Entire press release here.(Word document)

04/29/2013 - 1:25pm

As we've noted previously, many countries have been considering, and some have adopted, "orphan works" laws that allow anyone who claims they can't find who holds the rights to a work to use it without permission. 

Canada has had such a law, but it is very limited. Now countries throughout the European Union are considering much broader laws. 

The first of those laws to go into effect, and the worst yet, is in France. Like some of the laws proposed in other countries, it extends beyond so-called "orphan works" to authorize Extended Collective Licensing (ECL) for scanning and digital distribution of any book that has been distributed in France and that is now deemed "out of print, without even the pretense of a search for the holders of electronic rights. 

You can opt out of having your work licensed through this scheme, but only after a book containing your work has been identified by the operators of the scheme, "ReLIRE", as out of print in France. 

You may be affected even without knowing it. The NWU's Grievance and Contract Division has long recommended that authors get language included in contracts that gives you the right of approval, or at least a right to notice, for licensing of translations, foreign editions, or other subsidiary rights. But many current contracts may lack such language, and publishers don't always comply with contracts.  

So a publisher of a book by you, or an anthology or collection including a story, article, poem, etc. you have written, might have authorized an edition in France, or designated a US or other edition as simultaneously published in France among many other countries around the world.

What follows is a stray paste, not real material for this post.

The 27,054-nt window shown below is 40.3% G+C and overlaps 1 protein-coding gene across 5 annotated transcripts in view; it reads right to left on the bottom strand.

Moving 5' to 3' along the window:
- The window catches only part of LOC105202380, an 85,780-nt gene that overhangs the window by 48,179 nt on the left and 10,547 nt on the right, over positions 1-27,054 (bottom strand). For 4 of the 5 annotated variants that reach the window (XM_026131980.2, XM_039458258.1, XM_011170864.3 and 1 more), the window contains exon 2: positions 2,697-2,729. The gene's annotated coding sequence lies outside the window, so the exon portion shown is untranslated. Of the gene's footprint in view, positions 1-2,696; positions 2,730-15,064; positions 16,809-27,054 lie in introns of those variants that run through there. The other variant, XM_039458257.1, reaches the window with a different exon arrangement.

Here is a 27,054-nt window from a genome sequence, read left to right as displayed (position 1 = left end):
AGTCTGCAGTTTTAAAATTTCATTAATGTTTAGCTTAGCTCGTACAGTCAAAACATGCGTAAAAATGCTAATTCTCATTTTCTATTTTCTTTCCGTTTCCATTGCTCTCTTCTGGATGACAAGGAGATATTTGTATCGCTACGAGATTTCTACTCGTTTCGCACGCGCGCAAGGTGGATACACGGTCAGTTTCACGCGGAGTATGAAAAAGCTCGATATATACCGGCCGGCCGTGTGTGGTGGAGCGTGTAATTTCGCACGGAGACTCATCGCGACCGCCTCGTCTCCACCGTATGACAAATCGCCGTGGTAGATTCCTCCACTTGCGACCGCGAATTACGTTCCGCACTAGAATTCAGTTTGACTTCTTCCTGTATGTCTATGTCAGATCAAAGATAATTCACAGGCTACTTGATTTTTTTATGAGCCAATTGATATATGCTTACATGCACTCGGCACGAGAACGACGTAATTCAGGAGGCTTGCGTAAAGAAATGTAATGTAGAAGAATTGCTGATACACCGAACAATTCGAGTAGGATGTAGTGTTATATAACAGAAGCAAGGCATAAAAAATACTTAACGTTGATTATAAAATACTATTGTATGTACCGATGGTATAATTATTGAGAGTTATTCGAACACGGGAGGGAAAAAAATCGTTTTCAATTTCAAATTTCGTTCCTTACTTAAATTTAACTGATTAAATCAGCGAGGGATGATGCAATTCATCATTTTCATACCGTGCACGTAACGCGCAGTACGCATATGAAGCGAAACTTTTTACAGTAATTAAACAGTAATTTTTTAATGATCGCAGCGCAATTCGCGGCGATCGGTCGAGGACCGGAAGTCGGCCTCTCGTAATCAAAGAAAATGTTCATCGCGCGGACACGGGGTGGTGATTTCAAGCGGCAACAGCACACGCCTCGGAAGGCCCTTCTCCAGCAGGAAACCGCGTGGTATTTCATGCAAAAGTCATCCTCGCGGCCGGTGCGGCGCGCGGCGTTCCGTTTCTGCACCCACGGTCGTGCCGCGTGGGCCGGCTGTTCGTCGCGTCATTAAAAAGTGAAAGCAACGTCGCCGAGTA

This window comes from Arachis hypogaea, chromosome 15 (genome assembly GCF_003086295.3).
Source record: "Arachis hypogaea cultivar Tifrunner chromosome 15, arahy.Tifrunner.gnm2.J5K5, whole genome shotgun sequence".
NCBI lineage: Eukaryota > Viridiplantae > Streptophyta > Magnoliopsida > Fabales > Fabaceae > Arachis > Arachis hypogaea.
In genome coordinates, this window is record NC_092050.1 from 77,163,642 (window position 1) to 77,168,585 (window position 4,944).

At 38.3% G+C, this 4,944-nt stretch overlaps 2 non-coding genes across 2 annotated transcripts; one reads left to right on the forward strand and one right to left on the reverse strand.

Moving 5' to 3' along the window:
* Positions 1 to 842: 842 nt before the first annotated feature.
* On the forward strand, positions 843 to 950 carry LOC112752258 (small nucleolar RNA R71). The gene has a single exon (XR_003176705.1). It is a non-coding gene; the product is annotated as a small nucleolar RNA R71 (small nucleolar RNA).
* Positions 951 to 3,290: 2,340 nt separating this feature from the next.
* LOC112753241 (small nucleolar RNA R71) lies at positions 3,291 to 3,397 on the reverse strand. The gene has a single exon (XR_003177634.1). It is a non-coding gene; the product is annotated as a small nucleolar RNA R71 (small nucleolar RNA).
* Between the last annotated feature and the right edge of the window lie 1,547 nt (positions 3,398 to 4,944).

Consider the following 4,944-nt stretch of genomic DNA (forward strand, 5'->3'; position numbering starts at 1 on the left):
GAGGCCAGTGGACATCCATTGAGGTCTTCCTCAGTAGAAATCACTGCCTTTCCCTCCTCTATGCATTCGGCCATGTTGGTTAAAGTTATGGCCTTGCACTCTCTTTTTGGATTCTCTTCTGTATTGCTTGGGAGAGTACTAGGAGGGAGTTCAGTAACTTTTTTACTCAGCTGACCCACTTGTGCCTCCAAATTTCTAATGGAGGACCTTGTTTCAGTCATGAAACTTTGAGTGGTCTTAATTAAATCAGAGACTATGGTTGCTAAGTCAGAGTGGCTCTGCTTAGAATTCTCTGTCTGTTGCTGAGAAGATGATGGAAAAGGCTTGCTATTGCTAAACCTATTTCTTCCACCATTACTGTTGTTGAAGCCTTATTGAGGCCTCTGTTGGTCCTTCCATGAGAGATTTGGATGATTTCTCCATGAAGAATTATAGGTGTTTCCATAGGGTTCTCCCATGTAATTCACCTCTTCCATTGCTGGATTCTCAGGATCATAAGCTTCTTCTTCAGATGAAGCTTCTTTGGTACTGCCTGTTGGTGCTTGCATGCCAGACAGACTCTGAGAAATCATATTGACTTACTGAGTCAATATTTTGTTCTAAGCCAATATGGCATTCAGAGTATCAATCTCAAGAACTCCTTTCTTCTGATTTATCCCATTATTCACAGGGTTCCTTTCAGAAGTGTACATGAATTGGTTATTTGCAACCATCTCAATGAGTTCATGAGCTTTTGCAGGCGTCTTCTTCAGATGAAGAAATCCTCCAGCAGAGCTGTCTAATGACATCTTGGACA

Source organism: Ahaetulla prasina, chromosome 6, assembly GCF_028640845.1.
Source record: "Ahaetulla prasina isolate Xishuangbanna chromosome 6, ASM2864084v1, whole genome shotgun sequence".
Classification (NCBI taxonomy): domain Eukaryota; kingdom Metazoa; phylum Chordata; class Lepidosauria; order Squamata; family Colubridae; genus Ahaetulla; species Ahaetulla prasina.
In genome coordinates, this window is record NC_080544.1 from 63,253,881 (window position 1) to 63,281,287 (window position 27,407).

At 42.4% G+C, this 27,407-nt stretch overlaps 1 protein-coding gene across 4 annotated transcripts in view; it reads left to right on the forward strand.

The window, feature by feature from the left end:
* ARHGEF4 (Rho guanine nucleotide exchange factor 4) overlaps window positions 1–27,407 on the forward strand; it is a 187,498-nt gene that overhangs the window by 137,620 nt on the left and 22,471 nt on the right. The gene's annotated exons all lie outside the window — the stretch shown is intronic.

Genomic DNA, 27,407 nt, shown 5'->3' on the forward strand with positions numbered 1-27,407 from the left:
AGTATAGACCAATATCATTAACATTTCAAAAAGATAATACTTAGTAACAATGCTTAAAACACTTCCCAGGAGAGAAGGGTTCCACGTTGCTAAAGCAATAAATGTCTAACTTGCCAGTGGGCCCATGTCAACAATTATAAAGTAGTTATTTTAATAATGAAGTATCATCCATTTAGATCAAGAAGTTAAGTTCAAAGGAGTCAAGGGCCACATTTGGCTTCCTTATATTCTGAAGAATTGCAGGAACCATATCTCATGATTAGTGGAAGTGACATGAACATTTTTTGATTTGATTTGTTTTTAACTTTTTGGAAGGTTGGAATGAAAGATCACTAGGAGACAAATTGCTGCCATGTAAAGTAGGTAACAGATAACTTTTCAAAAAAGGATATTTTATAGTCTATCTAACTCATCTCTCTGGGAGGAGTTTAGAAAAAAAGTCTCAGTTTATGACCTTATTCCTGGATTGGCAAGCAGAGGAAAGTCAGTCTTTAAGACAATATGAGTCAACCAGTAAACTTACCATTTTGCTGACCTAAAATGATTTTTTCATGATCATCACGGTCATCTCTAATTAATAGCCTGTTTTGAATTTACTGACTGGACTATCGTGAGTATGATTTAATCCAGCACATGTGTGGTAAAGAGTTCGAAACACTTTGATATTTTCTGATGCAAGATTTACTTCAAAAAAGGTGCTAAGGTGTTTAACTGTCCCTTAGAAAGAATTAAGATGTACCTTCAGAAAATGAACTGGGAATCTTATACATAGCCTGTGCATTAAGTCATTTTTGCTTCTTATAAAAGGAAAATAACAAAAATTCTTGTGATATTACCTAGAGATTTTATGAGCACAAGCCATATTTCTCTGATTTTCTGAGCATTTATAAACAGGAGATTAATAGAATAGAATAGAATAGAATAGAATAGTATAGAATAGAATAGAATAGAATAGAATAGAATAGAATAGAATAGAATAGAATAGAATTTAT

The first list of works identified as "out of print" in France, and due to be digitized unless the rightsholders opt out, was made available last month. Browsers immediately discovered that it included works by many prominent, easily-found US writers including NWU member Ursula K. Le Guin.

No attempt had been made to find these or any other writers. You are  expected to figure out for yourself that your work might be included, search the database to find your work, and fill out the forms (in French), to opt out. Or your work is fair game to be digitized and made available without your permission from France to readers worldwide. 

It's complicated because the database and all the instructions and forms are in French only. A simple author search won't turn up stories, articles, or poems included in anthologies or collective works. Works are identified, of course, by their French titles, which may not be literal translations of their English titles.  There are many spelling and transcription errors, and only exact matches are shown in search results. 

We are extremely grateful to Gill Spraggs of Action on Authors Rights (UK), one of our allies in the successful fight against the proposed Google Books Settlement, for preparing a guide in English to how to find if your work is included in the French "ReLIRE" database, and to opt out.

This includes links to translations of the French forms and instructions, as well as to useful resources by French author Lea Silhol and others. 

(Since your first reaction may be, "But that would be highway robbery," we can't resist the temptation to note that Gill Spraggs, in addition to her talents as a poet, translator, editor, and activist, is actually one of the world's leading scholarly authorities on -- quite literally -- highway robbery, which was the subject of her Ph.D dissertation at Cambridge and her popular cultural and literary history, "Outlaws and Highwaymen".)